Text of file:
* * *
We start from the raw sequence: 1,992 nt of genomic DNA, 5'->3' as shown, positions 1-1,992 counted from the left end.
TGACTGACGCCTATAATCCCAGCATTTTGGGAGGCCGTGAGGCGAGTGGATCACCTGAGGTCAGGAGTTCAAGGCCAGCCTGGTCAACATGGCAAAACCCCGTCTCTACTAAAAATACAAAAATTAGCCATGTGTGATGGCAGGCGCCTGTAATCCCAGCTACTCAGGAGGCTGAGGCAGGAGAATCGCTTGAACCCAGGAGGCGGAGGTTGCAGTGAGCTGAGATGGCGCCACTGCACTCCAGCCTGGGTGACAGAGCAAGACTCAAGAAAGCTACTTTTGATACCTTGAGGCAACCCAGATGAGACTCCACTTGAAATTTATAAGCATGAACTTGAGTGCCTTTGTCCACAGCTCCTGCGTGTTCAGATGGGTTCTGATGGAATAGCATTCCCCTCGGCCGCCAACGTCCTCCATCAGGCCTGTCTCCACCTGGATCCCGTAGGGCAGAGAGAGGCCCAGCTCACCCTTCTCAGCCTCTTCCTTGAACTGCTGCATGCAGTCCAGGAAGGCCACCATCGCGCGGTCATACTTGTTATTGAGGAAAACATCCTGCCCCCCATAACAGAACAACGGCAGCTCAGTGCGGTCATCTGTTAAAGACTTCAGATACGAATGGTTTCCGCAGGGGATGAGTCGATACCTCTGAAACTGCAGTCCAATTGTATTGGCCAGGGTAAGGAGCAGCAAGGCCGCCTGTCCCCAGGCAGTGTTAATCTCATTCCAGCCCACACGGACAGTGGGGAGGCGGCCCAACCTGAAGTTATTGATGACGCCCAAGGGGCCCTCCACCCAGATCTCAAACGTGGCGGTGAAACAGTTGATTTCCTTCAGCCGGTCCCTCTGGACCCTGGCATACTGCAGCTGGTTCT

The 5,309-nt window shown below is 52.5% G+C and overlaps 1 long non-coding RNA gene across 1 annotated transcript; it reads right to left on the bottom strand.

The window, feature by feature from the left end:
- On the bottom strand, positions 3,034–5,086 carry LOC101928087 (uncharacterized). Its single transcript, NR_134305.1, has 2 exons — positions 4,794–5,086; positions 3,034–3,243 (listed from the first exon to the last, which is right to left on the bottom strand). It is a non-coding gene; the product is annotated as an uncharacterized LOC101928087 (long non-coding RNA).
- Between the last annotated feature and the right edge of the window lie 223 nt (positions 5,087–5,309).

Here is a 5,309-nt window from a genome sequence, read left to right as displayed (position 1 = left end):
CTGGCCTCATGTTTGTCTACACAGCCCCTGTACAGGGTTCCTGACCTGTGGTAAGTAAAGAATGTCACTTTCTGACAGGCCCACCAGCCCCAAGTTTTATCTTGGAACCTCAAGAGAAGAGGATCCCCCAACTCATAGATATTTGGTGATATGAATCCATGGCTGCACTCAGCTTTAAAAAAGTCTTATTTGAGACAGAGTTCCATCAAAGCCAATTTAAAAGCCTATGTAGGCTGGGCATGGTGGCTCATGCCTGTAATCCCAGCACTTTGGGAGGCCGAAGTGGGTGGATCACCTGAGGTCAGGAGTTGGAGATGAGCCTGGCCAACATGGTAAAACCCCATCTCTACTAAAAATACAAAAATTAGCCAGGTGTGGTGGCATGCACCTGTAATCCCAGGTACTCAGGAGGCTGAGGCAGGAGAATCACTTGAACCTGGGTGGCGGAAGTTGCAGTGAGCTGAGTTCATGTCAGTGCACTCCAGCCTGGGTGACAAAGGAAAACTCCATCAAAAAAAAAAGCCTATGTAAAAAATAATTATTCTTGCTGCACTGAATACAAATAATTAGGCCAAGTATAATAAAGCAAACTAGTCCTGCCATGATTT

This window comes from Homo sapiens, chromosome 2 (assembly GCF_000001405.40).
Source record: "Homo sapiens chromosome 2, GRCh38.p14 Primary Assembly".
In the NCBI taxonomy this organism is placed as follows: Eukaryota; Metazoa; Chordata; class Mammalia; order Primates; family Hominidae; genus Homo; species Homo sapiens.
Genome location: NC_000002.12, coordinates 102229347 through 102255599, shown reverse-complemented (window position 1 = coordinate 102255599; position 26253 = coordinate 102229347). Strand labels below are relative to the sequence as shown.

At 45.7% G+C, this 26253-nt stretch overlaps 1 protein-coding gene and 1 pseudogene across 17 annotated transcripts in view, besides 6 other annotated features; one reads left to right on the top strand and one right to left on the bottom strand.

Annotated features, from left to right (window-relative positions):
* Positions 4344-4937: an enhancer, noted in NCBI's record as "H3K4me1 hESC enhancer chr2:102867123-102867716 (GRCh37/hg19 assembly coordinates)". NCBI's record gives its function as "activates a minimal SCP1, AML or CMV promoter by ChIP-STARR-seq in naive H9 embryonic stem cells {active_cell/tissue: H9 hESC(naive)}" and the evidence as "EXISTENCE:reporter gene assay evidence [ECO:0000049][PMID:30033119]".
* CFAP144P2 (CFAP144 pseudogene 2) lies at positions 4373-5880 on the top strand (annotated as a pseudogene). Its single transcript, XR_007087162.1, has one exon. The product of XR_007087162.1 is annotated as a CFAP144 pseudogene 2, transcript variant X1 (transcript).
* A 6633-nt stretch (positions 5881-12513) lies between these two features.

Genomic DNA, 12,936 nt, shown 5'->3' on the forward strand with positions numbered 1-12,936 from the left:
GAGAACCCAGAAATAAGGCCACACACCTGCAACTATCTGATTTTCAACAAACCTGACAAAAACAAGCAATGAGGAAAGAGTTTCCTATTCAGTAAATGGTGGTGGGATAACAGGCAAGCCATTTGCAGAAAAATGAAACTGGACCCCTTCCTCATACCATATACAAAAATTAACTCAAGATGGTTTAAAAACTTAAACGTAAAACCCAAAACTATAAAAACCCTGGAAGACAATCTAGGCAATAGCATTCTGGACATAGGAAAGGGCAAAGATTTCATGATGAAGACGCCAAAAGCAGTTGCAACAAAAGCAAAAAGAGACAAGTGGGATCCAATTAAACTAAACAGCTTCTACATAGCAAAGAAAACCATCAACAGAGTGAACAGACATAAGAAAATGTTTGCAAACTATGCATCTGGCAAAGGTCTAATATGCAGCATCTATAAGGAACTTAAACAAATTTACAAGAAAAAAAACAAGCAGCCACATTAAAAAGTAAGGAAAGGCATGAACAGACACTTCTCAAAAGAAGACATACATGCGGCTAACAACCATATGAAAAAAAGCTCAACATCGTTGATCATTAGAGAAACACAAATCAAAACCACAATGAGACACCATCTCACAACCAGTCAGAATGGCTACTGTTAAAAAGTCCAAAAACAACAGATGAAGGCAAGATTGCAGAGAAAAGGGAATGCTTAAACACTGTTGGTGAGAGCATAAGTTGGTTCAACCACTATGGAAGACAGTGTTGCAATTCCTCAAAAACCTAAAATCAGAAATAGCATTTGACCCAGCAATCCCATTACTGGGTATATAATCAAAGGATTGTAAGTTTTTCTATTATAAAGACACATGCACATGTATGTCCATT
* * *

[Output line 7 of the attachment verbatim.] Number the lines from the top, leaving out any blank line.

Here is a 5,309-nt window from a genome sequence, read left to right as displayed (position 1 = left end):